Russia, Germany


PARADISE tells the compelling story of three individuals, Olga, Jules and Helmut, whose paths cross amidst the devastation of war. Olga, a Russian aristocratic immigrant and member of the French Resistance, is arrested by Nazi police for hiding Jewish children during a surprise raid. As her punishment, she is sent to jail where meets Jules, a French-Nazi collaborator who is assigned to investigate her case. Jules grows fond of Olga and offers to go light on her punishment in exchange for sexual favours. Although Olga agrees, and will do whatever it takes to avoid harsh persecution, her hope for freedom quickly fades when events take an unexpected turn.
Shipped to a concentration camp, Olga is forced into a life of hell. To her surprise, she crosses paths with high-ranking German SS officer Helmut, who once fell madly in love with her and still harbours feelings. They re-kindle their old flame and embark on a twisted and destructive relationship. Helmut resolves to rescue Olga and offers her an escape that she no longer thought possible. Yet as time passes, and the fate of Nazi defeat looms, Olga's notion of Paradise is irrevocably changed.

Director's Biography

Director ANDREI KONCHALOVSKY has enjoyed equally distinguished directing careers for both the stage and screen. His best-known film credits range from international pictures such as Uncle Vanya, based on the Chekhov play of the same name and regarded as one of the best Russian films ever made, House of Fools, a Russian-French co-production about an asylum along the Russian-Chechnya border, to such popular English language fare as Maria’s Lovers, Duet for One, Shy People and Runaway Train, which received three Academy Award® nominations, He has earned acclaim for such landmark television epics as The Odyssey, for which he won an Emmy Award as best director, and Lion in Winter, which received a Golden Globe Award for costumes, as well as multiple Emmy awards and nominations. Born in Moscow, Konchalovsky studied music in his youth, becoming a skilled pianist, before enrolling in the cinema program at VGIK - the major state film school, where he studied under Mikhail Romm. His debut feature film, The First Teacher, based on the book by Chingis Aitmatov, concerned post-1917 southern Russia.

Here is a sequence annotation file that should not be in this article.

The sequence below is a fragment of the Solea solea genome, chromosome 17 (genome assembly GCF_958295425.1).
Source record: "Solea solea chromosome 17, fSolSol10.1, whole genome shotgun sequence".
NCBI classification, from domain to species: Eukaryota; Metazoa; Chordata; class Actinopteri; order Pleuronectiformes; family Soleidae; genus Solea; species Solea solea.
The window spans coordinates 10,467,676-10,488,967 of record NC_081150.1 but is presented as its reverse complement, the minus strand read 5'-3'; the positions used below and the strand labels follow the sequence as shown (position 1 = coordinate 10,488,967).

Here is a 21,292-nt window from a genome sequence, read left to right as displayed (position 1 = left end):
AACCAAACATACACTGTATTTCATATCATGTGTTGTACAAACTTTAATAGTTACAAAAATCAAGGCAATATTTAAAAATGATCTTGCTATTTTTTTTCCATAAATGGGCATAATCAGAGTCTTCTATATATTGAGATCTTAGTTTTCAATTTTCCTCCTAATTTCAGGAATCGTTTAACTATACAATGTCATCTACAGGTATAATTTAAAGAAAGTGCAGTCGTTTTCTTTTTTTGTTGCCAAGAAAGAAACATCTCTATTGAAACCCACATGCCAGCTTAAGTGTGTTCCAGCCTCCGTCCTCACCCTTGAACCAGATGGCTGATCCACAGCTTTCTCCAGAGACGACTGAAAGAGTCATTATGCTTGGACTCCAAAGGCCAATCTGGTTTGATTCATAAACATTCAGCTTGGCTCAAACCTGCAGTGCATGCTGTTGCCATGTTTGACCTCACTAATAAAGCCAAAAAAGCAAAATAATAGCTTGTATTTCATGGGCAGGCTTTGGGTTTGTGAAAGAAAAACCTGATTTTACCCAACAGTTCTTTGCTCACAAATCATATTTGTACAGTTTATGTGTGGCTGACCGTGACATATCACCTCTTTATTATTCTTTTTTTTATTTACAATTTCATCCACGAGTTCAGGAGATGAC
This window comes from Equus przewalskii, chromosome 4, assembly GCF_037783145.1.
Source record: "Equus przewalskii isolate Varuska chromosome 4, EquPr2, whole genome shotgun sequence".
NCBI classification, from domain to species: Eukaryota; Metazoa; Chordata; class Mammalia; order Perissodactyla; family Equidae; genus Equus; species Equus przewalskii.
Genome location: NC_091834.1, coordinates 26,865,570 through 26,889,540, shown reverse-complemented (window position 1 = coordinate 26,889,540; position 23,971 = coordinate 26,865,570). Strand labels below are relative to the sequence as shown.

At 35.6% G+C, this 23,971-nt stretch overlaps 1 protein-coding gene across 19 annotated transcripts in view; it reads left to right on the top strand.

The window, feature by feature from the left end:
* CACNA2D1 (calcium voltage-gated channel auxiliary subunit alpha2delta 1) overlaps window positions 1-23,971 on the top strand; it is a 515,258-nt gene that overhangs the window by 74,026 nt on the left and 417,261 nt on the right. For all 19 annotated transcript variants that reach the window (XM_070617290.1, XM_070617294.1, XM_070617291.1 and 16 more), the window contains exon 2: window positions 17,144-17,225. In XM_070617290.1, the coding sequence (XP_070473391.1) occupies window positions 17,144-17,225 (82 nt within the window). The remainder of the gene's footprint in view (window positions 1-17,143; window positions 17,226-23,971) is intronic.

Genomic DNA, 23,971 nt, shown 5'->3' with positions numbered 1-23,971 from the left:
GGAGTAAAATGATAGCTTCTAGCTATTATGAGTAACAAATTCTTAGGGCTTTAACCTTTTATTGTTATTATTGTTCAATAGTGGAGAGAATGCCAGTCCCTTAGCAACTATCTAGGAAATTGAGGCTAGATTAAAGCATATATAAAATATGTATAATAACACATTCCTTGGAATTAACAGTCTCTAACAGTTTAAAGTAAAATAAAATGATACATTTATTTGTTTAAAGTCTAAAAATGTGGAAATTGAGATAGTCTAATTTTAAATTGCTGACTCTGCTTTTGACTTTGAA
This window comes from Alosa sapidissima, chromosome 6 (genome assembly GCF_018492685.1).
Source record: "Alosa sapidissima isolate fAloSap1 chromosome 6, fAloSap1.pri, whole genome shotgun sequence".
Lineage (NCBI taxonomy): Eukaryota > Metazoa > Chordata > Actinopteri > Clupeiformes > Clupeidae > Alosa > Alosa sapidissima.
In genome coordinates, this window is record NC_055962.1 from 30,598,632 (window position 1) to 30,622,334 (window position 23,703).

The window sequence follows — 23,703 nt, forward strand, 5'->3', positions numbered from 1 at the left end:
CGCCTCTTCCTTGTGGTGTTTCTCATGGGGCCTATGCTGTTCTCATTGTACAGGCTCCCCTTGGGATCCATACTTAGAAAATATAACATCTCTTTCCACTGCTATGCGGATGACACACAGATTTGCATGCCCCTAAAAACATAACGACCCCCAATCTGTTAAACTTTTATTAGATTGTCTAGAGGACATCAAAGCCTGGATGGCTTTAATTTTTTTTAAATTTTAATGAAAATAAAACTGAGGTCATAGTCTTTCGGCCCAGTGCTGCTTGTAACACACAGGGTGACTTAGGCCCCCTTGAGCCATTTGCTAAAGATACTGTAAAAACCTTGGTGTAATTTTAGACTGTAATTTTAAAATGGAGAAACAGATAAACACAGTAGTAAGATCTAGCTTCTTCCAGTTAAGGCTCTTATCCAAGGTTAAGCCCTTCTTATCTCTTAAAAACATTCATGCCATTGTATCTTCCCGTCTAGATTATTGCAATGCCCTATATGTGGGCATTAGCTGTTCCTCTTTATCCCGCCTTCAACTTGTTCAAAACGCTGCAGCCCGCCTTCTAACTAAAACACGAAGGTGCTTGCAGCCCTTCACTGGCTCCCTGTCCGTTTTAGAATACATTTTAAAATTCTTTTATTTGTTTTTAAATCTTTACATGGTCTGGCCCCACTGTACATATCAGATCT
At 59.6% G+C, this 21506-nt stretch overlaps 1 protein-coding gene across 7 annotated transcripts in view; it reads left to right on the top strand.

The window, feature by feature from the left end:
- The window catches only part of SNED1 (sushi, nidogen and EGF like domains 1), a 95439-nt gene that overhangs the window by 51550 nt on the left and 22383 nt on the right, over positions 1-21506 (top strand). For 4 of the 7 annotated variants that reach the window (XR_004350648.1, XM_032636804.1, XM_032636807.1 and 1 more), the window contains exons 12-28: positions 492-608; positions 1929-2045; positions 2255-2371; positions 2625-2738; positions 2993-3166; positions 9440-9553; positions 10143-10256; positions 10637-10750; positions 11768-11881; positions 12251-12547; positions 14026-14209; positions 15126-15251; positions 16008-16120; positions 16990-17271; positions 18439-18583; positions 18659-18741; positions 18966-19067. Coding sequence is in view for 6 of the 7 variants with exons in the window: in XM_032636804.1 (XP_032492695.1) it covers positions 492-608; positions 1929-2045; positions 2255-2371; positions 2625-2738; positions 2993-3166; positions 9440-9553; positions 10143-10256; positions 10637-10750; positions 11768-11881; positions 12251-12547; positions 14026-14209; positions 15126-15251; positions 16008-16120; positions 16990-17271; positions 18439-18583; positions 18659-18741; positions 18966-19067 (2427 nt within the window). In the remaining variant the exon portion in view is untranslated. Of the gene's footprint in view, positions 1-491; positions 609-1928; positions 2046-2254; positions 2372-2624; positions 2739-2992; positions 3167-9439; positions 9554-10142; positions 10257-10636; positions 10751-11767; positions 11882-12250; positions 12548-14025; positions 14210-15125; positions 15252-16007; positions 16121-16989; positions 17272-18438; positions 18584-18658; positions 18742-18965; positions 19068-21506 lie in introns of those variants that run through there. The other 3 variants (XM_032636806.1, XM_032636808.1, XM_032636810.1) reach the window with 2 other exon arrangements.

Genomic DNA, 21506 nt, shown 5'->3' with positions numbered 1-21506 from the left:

His subsequent films include The Story of Asya Klyachina, which was held back from release until 1988 because of government censorship, and received the Russian academy award for best picture, A Nest of Gentry, Romance for Lovers, and Sibiriade, a realistic portrayal of the lives of the people of Siberia which earned international acclaim and brought him to the attention of American and European producers. This led him to such mainstream Hollywood projects as Tango & Cash and Homer & Eddie. For the stage, Konchalovsky has directed numerous opera and theatrical production across Europe and the US, including “King Lear” in Poland, “Miss Julie” and Chekhov’s “The Seagull” in Russia, “War and Peace” at the Metropolitan Opera in New York, and “Queen of Spades” and “Eugene Onegin” at La Scala in Italy, the latter which was also staged in Paris. Early in his career he used a double surname and was credited as Mikhalkov-Konchalovsky. Later he adopted his mother's maiden name to distinguish himself from his younger brother, Nikita Mikhalkov, himself an accomplished director. Indeed, his entire family is artistic: his great-grandfather, grandfather and mother are celebrated poets, and his father is a noted playwright.